Dr. Corbetta is the Norman J. Stupp Professor of Neurology and the Head of Stroke and Brain Injury Rehabilitation Section at Washington University. He is involved in the experimental designs for fMRI and MEG; the interpretation of MEG results and their integration with fMRI/HARDI.

Dr. Corbetta is a behavioral neurologist with 20 years experience in functional neuroimaging and cognitive neuroscience. He is a leader in the study of cortical networks related to attention, which is one of several domains of interest in the HCP. He is also involved in cutting edge research on the connectivity changes associated with brain lesions. Finally, he is the coordinator of a European Union Center grant that involves seven different countries on the relationship between different spatial-temporal measures of cortical connectivity (LFP, MEG, iEEG, fMRI) in humans and monkeys.

Contact: Email

Stefania Della Penna, Ph.D. - UdA

Dr. Della Penna is a Researcher of Physics at the University of Chieti, G.D’Annuzio. She is responsible for the development of protocols for collecting R-MEG data and for overall R-MEG data analysis.

Contact: Email

David Feinberg, Ph.D. - Berkeley

Dr. Feinberg is an Adjunct Professor of  Neuroscience at U.C. Berkeley and of Radiology at UCSF and president of Advanced  MRI Technologies (AMRIT). He is an MR physicist with expertise in pulse sequences  and MR scanner design.

Dr. Feinberg directed and supervised the efforts to optimize pulse sequence strategies for fMRI and HARDI, including scanner hardware  design and data pre-processing. He was responsible for the general oversight of the MR software and hardware optimization efforts, ensuring that it met the timelines specified

Contact: Email

Pascal Fries, M.D., Ph.D. - ESI

Dr. Fries is the Director of the Ernst-Strüngmann-Institute in Cooperation with the Max-Planck-Society. He oversees the development of new analysis tools for MEG source level interactions.  Dr. Fries’ research interests include the mechanisms and potential functional roles of cooperative neuronal dynamics, using multi-site recordings in awake, behaving animals, as well as electroencephalographic (EEG) and magnetoencephalographic (MEG) recordings.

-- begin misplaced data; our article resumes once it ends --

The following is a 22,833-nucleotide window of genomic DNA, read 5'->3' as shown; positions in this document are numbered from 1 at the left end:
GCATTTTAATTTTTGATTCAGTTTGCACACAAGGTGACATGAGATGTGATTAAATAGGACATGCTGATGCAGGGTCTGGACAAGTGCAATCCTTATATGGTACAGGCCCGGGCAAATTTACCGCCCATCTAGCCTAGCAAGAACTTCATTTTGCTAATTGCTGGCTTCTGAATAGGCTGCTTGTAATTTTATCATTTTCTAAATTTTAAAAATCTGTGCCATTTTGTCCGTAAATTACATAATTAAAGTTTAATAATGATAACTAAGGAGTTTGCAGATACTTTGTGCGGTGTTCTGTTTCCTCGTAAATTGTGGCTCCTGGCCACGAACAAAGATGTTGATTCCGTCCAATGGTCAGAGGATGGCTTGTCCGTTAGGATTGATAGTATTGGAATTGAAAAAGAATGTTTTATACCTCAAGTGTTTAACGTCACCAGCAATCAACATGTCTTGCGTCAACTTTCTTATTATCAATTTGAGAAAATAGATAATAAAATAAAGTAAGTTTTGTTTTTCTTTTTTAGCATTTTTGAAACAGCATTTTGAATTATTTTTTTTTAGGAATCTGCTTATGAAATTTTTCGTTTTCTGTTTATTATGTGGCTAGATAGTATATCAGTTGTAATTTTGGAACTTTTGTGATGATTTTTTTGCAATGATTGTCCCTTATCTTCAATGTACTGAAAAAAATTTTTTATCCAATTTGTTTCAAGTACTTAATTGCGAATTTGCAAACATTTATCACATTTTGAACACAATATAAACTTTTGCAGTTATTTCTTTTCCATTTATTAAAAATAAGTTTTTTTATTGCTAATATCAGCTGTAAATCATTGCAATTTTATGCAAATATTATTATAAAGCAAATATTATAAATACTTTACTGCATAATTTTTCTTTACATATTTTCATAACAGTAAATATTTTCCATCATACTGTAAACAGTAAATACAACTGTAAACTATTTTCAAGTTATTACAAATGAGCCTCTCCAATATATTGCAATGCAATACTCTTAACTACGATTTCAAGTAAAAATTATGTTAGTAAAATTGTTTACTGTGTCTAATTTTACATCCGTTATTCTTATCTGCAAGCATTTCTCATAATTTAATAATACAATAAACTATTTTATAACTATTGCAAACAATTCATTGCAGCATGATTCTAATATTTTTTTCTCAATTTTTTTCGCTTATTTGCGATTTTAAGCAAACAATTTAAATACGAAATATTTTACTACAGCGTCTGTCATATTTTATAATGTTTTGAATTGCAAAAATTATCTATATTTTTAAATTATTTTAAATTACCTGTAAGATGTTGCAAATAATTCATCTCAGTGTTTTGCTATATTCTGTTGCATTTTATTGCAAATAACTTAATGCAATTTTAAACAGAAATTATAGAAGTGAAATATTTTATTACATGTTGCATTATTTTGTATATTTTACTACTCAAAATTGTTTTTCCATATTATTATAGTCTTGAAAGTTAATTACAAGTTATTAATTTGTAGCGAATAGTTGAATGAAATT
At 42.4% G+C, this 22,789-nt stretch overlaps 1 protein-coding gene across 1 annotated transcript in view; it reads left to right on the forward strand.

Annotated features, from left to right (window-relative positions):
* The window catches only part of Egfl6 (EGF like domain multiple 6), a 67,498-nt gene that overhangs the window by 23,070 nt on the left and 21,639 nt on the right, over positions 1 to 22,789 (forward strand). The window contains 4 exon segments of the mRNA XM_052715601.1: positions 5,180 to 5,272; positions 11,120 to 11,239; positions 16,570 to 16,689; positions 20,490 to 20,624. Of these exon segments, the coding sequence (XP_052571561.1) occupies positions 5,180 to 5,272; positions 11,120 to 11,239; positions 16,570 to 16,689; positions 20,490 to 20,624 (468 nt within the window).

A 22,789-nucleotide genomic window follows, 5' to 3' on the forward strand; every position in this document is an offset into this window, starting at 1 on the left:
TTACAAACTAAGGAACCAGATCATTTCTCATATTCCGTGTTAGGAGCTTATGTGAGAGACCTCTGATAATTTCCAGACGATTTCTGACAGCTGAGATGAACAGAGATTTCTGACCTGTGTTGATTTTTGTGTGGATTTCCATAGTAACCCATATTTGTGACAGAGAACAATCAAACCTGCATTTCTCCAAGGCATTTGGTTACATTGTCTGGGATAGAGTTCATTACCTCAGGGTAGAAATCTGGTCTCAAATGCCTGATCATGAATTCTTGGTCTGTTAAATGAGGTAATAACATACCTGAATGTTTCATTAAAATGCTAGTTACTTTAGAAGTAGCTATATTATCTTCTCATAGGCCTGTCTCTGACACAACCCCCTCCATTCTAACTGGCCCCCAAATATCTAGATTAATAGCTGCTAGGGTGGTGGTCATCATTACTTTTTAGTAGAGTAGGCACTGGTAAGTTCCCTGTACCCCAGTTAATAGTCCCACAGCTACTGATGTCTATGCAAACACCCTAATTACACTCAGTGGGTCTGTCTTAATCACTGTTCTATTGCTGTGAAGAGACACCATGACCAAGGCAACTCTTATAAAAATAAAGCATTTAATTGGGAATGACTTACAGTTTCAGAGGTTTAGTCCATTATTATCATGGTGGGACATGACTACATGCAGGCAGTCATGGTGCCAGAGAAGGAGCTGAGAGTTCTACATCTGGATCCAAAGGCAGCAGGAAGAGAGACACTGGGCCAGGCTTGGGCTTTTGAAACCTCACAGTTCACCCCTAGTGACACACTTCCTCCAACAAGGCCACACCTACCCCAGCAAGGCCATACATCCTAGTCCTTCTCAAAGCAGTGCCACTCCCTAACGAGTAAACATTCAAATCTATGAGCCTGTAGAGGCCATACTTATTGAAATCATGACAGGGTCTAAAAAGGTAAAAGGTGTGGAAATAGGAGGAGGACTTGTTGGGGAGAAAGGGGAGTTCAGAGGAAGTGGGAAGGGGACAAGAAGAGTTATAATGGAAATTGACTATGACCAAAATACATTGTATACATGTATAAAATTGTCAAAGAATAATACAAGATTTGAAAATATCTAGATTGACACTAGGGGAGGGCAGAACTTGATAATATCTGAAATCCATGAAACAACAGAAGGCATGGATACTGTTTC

Contact: Email

Michael Garwood, Ph.D. - UMinn

Dr. Garwood is an expert in adiabatic pulses, which we will incorporate into the new sequences in the phase I (optimization phase) of the project. He is assisting in this effort, developing, supplying and evaluating the performance of the needed pulses and modifying them as necessary.

Dr. Garwood is the Associate Director of CMRR, UMinn, and as the most senior person on the UMinn MR team, he will also have responsibilities on the overall execution of the proposed program. Dr. Garwood will succeed Dr. Ugurbil as the PI of the UMinn Team should there be an unforeseen interruption in the ability of Dr. Ugurbil to continue as the PI.

Contact: Email

Alison Goate, Ph.D. - WashU

Dr. Goate is the Samuel and Mae S. Ludwig Chair in Psychiatry, Professor of Neurology and Genetics, and Director of the Hope Center for Neurological Disorders at Washington University. Dr. Goate will design and execute the genetic component of the HCP. Dr. Goate is a molecular geneticist with more than twenty years experience working on the genetics of neurological and psychiatric diseases. During the last three years Dr. Goate has been involved in several genome wide association studies of addiction, Alzheimer's disease and Parkinson’s disease.

Dr. Goate brings this expertise to the HCP project, contributing to genome-wide association studies of neuroimaging and neurophysiological phenotypes derived from the Connectome. In addition to her expertise in carrying out such analyses in relation to disease phenotypes, Dr. Goate has been a leader in the use and application of quantitative endophenotypes in the genetics of complex traits. This expertise will be applied to the many neuroimaging phenotypes to be studied in the HCP.

Contact: Email

Len Green, Ph.D. - WashU

Dr. Green is a psychologist with expertise in developing and refining behavioral tasks, especially in relation to delay discounting.  He is serving as a consultant to our behavioral team.

Contact: Email

Noam Harel, Ph.D. - UMinn

Dr. Harel is an Associate Professor in the Center for Magnetic Resonance Research at the University of Minnesota. He is participating in data acquisition, analysis, and evaluation of 7T fMRI data, and overseeing the development of these techniques. Dr. Harel has expertise in high-resolution, high-specificity fMRI applications in humans and animal models.

Contact: Email

Andrew Heath, D. Phil - WashU